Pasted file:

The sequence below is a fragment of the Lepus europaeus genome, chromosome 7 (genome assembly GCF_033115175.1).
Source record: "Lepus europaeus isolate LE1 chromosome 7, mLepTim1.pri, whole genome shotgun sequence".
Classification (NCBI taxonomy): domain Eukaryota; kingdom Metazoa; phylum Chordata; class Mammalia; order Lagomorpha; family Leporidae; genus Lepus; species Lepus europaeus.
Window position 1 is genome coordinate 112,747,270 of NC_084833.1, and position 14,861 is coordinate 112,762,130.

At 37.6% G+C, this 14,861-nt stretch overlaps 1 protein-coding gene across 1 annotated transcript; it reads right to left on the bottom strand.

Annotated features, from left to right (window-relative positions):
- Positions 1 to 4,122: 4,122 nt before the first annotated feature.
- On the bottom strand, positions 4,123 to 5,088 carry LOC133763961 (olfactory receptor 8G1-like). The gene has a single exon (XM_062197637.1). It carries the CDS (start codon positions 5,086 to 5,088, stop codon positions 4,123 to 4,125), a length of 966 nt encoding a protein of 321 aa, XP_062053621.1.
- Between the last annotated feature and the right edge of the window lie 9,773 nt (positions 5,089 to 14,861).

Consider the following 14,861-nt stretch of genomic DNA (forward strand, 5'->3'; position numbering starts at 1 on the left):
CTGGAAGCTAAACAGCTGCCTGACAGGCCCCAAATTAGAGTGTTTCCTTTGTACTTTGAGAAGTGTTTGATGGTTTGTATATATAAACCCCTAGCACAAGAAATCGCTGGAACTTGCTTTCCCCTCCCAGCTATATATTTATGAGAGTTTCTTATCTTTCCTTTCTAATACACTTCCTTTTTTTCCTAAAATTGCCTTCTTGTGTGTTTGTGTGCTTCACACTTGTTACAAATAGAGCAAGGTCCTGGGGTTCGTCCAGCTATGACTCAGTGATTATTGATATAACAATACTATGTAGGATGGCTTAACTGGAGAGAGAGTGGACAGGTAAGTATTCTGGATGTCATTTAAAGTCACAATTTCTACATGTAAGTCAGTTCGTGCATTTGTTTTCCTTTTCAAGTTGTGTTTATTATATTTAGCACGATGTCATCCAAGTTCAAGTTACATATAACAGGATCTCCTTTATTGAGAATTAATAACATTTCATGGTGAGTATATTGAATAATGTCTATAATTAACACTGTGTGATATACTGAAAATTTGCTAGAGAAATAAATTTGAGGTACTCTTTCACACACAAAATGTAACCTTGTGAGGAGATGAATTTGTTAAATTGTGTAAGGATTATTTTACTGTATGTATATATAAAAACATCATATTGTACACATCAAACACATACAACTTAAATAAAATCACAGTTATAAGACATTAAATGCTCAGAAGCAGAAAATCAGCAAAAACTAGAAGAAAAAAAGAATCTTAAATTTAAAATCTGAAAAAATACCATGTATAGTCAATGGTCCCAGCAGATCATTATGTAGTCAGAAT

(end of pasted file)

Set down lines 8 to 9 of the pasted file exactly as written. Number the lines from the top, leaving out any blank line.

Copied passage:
- On the bottom strand, positions 4,123 to 5,088 carry LOC133763961 (olfactory receptor 8G1-like). The gene has a single exon (XM_062197637.1). It carries the CDS (start codon positions 5,086 to 5,088, stop codon positions 4,123 to 4,125), a length of 966 nt encoding a protein of 321 aa, XP_062053621.1.
- Between the last annotated feature and the right edge of the window lie 9,773 nt (positions 5,089 to 14,861).